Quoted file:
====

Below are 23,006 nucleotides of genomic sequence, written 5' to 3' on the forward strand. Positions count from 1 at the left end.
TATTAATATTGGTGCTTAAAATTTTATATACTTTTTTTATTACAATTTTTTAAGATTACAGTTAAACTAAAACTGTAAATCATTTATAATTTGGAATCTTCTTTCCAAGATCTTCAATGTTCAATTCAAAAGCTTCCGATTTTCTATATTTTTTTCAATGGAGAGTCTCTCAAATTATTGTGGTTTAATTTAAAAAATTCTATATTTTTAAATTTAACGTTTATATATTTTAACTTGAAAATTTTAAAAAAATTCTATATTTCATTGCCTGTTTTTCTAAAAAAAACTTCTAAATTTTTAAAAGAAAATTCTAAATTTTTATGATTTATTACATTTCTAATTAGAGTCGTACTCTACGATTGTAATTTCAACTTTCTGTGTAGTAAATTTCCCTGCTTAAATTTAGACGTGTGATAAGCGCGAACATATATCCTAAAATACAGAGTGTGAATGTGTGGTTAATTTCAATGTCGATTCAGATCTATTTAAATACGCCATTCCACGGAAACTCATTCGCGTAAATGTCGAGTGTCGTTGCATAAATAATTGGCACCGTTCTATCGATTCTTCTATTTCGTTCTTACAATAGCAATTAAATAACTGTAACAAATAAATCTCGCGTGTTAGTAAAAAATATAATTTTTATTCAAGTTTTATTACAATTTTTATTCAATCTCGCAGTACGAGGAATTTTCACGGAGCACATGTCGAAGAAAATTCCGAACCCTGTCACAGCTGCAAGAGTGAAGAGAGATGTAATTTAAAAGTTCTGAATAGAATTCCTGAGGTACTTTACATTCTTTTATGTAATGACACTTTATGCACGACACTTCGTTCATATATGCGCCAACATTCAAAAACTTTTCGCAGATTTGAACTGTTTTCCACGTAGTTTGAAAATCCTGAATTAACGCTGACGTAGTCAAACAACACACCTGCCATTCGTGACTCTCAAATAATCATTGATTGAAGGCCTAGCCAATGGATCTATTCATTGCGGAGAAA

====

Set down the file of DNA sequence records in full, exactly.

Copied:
Below are 23,006 nucleotides of genomic sequence, written 5' to 3' on the forward strand. Positions count from 1 at the left end.
TATTAATATTGGTGCTTAAAATTTTATATACTTTTTTTATTACAATTTTTTAAGATTACAGTTAAACTAAAACTGTAAATCATTTATAATTTGGAATCTTCTTTCCAAGATCTTCAATGTTCAATTCAAAAGCTTCCGATTTTCTATATTTTTTTCAATGGAGAGTCTCTCAAATTATTGTGGTTTAATTTAAAAAATTCTATATTTTTAAATTTAACGTTTATATATTTTAACTTGAAAATTTTAAAAAAATTCTATATTTCATTGCCTGTTTTTCTAAAAAAAACTTCTAAATTTTTAAAAGAAAATTCTAAATTTTTATGATTTATTACATTTCTAATTAGAGTCGTACTCTACGATTGTAATTTCAACTTTCTGTGTAGTAAATTTCCCTGCTTAAATTTAGACGTGTGATAAGCGCGAACATATATCCTAAAATACAGAGTGTGAATGTGTGGTTAATTTCAATGTCGATTCAGATCTATTTAAATACGCCATTCCACGGAAACTCATTCGCGTAAATGTCGAGTGTCGTTGCATAAATAATTGGCACCGTTCTATCGATTCTTCTATTTCGTTCTTACAATAGCAATTAAATAACTGTAACAAATAAATCTCGCGTGTTAGTAAAAAATATAATTTTTATTCAAGTTTTATTACAATTTTTATTCAATCTCGCAGTACGAGGAATTTTCACGGAGCACATGTCGAAGAAAATTCCGAACCCTGTCACAGCTGCAAGAGTGAAGAGAGATGTAATTTAAAAGTTCTGAATAGAATTCCTGAGGTACTTTACATTCTTTTATGTAATGACACTTTATGCACGACACTTCGTTCATATATGCGCCAACATTCAAAAACTTTTCGCAGATTTGAACTGTTTTCCACGTAGTTTGAAAATCCTGAATTAACGCTGACGTAGTCAAACAACACACCTGCCATTCGTGACTCTCAAATAATCATTGATTGAAGGCCTAGCCAATGGATCTATTCATTGCGGAGAAA